By Steve Trimble The U.S. Air Force has released the full, sweeping vision for the Advanced Battle Management System (ABMS), a two-year-old concept that proposes to disrupt modern norms for the service's command-and-control doctrine, military acquisition policy and industrial participation. The newly released ABMS architecture defines not a traditional program of record but 28 new “product lines” divided into six major components. The implementation strategy is not focused around traditional acquisition milestones measured in years, but rather development “sprints” fielding morsels of new capabilities every four months. The rights for much of the technology, including a new radar, communication gateway and software-defined radio, are claimed not by an industrial supplier, but by the Air Force itself. USAF adopts lead systems integrator-like model ABMS architecture built on government ownership The release of the strategy on Jan. 21 comes three weeks before the Air Force plans to release a budget plan that would shift $9 billion over the next five years for a “Connect the Joint Force” initiative. The proposed funding would come from retiring certain capabilities, including aircraft fleets, within the next five years, with a clear implication: The Air Force is willing, if Congress approves, to trade some capability now to obtain the ABMS over time. “I think of it as we're finally building the ‘Internet of Things' inside the military, something that is very overdue,” says Will Roper, assistant secretary of the Air Force for acquisition, explaining the ABMS to journalists during the unveiling of the architecture in the Pentagon. The scale of the project's ambition has evolved since the ABMS was first proposed in 2018. Air Force leaders unveiled the concept two years ago as a replacement for the airborne Battle Management and Command and Control (BMC2) suite on the Northrop Grumman E-8C Joint Stars fleet. By September 2018, Roper first suggested the same technology could be applied to replace the aging fleet of Boeing RC-135 Rivet Joints and, sometime in the 2030s, the Boeing E-3C Airborne Warning and Control System. Those aims remain intact, but the revealed architecture clarifies that the goals of the ABMS are far broader. If the system is fully realized, the Air Force will create a “combat cloud” on a mobile ad hoc network, transposing the Internet of Things model from civilian technology to the battlefield. As a result, the nearly four-decade-old concept of a centralized command-and-control center—either ground-based or airborne—would be swept away by a future, decentralized digital network. Using computer processors and software algorithms instead of humans, machines would identify targets from sensor data, select the weapons and platforms to prosecute the target automatically, and finally notify the human operator when—or, crucially, whether—to pull the trigger. Roper compares the ABMS' effect on command and control to commercial services on a smartphone, such as the Waze app for drivers navigating traffic. Waze is not driven by a human staff monitoring and reporting traffic hazards, who then review each request for directions and customize a recommended route. Instead, Waze harvests traffic and hazard data from its users, while algorithms mine that information to respond to user requests for services. The Air Force's command-and-control system is constructed around the human staff model, but Roper wants to move the entire enterprise to the Waze approach. “If it didn't exist in the world around us, you'd probably say it was impossible,” Roper says, “but it does [exist].” The challenge for the Air Force is to defend and, if successful, execute that vision for the ABMS. The Air Force needs to secure the support of the other armed services, whose participation is vital to extracting the benefits of such a system. Moreover, the Air Force needs to sell the concept to Congress, despite a system that lacks obvious employment connections to specific legislative districts, such as future factory sites and operational bases. Roper acknowledges the problem of building support for an architecture, rather than a platform, such as a new fighter, bomber or ship. “Those are easy things to sell in this town. You can count them,” he says. “But the internet is not something that's easy to count or quantify, even though we're all very aware of its power.” The Air Force has briefed congressional defense committee staffs on the ABMS concept, but some remain skeptical. A Capitol Hill staffer familiar with the ABMS program doubts that other services will support the Air Force's vision. The ABMS model also appears unlikely to be embraced by industry, the staffer says. A key point of Roper's plan requires companies to cede some intellectual property rights on key elements of the ABMS architecture to the Air Force. But the Air Force is not waiting. Development of the ABMS started last year, even before an analysis of alternatives is completed. In December, the service staged the first demonstration of four new capabilities: transmitting data on a low-probability of intercept link via a gateway between stealthy Air Force and nonstealthy Navy fighters; connecting a C-130 to the SpaceX Starlink satellite constellation; demonstrating a cloud-based, command-and-control network up to a “secret” classification level; and setting up an unclassified common operational picture display at a remote command center inside a tent. As the second in the planned series of triannual events, the Air Force plans to stage the next ABMS demonstration in April, this time involving U.S. Space Force, Strategic Command and Northern Command. Roper, an Oxford-trained physicist, has little patience for the military's traditional development process, although he has made exceptions for complex, hardware-driven programs, such as the Northrop Grumman B-21 bomber and the Ground-Based Strategic Deterrent. For most other programs, Roper wants to trickle out new features at Silicon Valley-speed. A common refrain by military acquisition reformers for decades has been to emphasize delivering an incomplete, “80% solution” sooner than waiting for a system that meets each of sometimes hundreds of detailed requirements. However, for Roper the timeline for delivering even an 80% solution in certain cases is far too long. “[We should] covet the 10-15% solutions that take the next step forward,” Roper said. “Because the learning in that step is so valuable to keep the velocity.” To execute the ABMS vision, Roper appointed Preston Dunlap last year as the lead architect. Unlike a traditional program executive officer (PEO), the architect is a role introduced to the Air Force by Roper, who previously in his career served as the chief architect for the Missile Defense Agency. The six components and 28 production lines for the ABMS are spread across multiple program offices, rather than consolidated under a single PEO. Thus, the role of the architect is to define the vision and then shape acquisition schedules as the various technologies reach maturity. Under Dunlap's architecture, the ABMS is built around six components: new sensors feeding databases in a cloud-based computing environment using software-defined radios, with new apps fusing the data into a common operational picture and integrated effects allowing cruise missiles, for example, to automatically retask sensors on other platforms during flight. Among the 28 product lines, the Air Force proposes to own the rights to the radar, software-defined radio and communications gateway. The Air Force's role resembles the lead systems integrator (LSI) model used for a series of largely failed acquisition programs 15-20 years ago, including the Army's Future Combat System and Coast Guard's Deepwater. In this case, however, the LSI is the Air Force, not an industrial supplier. Such an approach is not unprecedented. The Navy is using a similar model to manage the MQ-25A program, with Boeing selected as a subcontractor to deliver the air vehicle and Naval Air Systems Command providing the ground station and integrating both on an aircraft carrier. The gateway used in the first ABMS demonstration in December offers an example, Roper says. “We took a radio system that was actually built in concert with Northrop Grumman and Lockheed Martin to be able to deal with both platforms with the waveforms, and then a Honeywell antenna was able to speak across the frequencies associated with both radio systems,” Roper said. “So we got those three primary vendors working together underneath our government leadership.” https://aviationweek.com/defense-space/us-air-force-defines-radical-vision-command-control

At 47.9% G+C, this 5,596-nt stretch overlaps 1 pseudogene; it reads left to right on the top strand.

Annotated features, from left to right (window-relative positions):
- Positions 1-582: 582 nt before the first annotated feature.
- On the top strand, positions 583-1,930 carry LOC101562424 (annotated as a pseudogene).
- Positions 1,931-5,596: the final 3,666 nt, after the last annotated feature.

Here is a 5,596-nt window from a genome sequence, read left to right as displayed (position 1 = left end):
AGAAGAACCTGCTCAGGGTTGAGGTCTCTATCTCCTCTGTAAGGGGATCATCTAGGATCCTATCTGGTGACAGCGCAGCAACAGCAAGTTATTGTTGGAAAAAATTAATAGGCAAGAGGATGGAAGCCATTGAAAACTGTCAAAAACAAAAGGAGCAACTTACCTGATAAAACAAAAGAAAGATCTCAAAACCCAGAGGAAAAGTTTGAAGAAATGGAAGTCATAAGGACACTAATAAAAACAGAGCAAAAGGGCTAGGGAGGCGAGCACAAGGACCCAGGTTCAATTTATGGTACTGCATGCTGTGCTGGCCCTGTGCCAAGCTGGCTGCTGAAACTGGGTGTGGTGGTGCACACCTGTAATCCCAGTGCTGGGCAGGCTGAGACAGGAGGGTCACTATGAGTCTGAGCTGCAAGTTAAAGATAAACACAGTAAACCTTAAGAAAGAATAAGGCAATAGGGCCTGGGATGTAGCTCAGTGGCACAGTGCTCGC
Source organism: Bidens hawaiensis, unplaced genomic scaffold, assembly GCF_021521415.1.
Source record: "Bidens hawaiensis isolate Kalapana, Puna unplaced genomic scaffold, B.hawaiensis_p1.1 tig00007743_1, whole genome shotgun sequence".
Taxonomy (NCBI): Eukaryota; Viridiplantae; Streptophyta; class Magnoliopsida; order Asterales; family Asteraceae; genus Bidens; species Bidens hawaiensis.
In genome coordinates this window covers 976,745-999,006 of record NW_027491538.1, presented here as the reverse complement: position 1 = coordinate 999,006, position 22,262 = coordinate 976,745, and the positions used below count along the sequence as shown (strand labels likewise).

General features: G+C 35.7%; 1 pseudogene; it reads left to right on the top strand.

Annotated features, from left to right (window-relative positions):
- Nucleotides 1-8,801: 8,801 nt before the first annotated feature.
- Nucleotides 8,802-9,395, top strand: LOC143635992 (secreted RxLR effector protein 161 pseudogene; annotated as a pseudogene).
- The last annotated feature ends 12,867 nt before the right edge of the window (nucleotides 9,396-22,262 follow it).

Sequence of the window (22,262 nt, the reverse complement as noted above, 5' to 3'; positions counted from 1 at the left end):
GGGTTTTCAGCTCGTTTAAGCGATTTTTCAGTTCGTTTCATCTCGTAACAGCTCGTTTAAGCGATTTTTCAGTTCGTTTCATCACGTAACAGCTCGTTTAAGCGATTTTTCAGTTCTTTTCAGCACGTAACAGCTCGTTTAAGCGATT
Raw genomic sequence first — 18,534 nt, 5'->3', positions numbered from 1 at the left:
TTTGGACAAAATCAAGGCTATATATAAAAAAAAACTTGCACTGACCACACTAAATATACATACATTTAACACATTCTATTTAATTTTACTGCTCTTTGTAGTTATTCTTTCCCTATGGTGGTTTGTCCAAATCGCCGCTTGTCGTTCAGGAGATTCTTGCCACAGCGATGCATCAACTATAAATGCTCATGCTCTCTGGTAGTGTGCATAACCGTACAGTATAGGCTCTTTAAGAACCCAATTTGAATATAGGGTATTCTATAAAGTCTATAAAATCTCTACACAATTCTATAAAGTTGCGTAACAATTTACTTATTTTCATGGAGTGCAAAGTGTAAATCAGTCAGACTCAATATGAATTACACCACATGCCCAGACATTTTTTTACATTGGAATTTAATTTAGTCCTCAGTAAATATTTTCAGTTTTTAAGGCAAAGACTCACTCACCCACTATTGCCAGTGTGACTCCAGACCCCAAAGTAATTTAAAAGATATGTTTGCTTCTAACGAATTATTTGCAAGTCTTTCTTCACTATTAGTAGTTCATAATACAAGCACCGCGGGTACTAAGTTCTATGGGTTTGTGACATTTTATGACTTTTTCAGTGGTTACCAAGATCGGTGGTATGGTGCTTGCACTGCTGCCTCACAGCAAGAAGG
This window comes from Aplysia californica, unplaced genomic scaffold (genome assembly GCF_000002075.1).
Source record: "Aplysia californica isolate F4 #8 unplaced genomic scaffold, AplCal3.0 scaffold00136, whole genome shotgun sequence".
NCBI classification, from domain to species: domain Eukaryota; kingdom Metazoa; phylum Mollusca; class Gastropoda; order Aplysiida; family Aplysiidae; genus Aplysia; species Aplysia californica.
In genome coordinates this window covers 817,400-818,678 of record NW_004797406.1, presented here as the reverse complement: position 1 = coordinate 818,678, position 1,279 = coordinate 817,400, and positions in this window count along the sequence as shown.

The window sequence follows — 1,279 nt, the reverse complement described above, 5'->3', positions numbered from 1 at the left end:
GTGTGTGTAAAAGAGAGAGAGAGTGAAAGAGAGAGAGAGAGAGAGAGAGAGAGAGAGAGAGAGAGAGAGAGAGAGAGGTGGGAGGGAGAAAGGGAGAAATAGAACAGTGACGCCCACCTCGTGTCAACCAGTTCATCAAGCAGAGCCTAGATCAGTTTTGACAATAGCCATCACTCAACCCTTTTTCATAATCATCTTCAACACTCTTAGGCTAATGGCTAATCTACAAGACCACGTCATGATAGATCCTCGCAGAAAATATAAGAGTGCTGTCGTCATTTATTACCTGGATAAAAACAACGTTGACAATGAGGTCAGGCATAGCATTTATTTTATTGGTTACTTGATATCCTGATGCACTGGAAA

July 23, 2018 | International, Aerospace
Olivier James Lors de la présentation des résultats semestriels de Dassault Aviation, son patron, Eric Trappier, a estimé que les Britanniques "se réveillaient". Des propos teintés d'ironie, alors que leur appareil va concurrencer le projet franco-allemand... sur lequel il en dit un peu plus. "Je peux vous dire que c'est une bonne nouvelle !". Voilà la réponse livrée jeudi 19 juillet par Eric Trappier lorsqu'on lui demande de réagir à l'annonce par les Britanniques, effectuée lundi 16 juillet lors du salon aéronautique de Farnborough, de lancer un nouvel avion de combat, dénommé Tempest. Des propos émis lors de la présentation des résultats semestriels de l'avionneur teintés de sincérité, alors qu'Eric Trappier défend une industrie européenne de défense face aux Etats-Unis : "je vois qu'ils ne se satisfont pas du F-35 américain". Des commentaires également chargés d'ironie, dans la mesure où cet appareil entre en concurrence directe avec l'autre projet européen d'avion de combat franco-allemand, le Système de combat aérien du futur (Scaf), dont Dassault Aviation est le chef de file aux côtés d'Airbus. https://www.usinenouvelle.com/article/quand-le-patron-de-dassault-raille-le-projet-d-avion-de-combat-britannique.N722409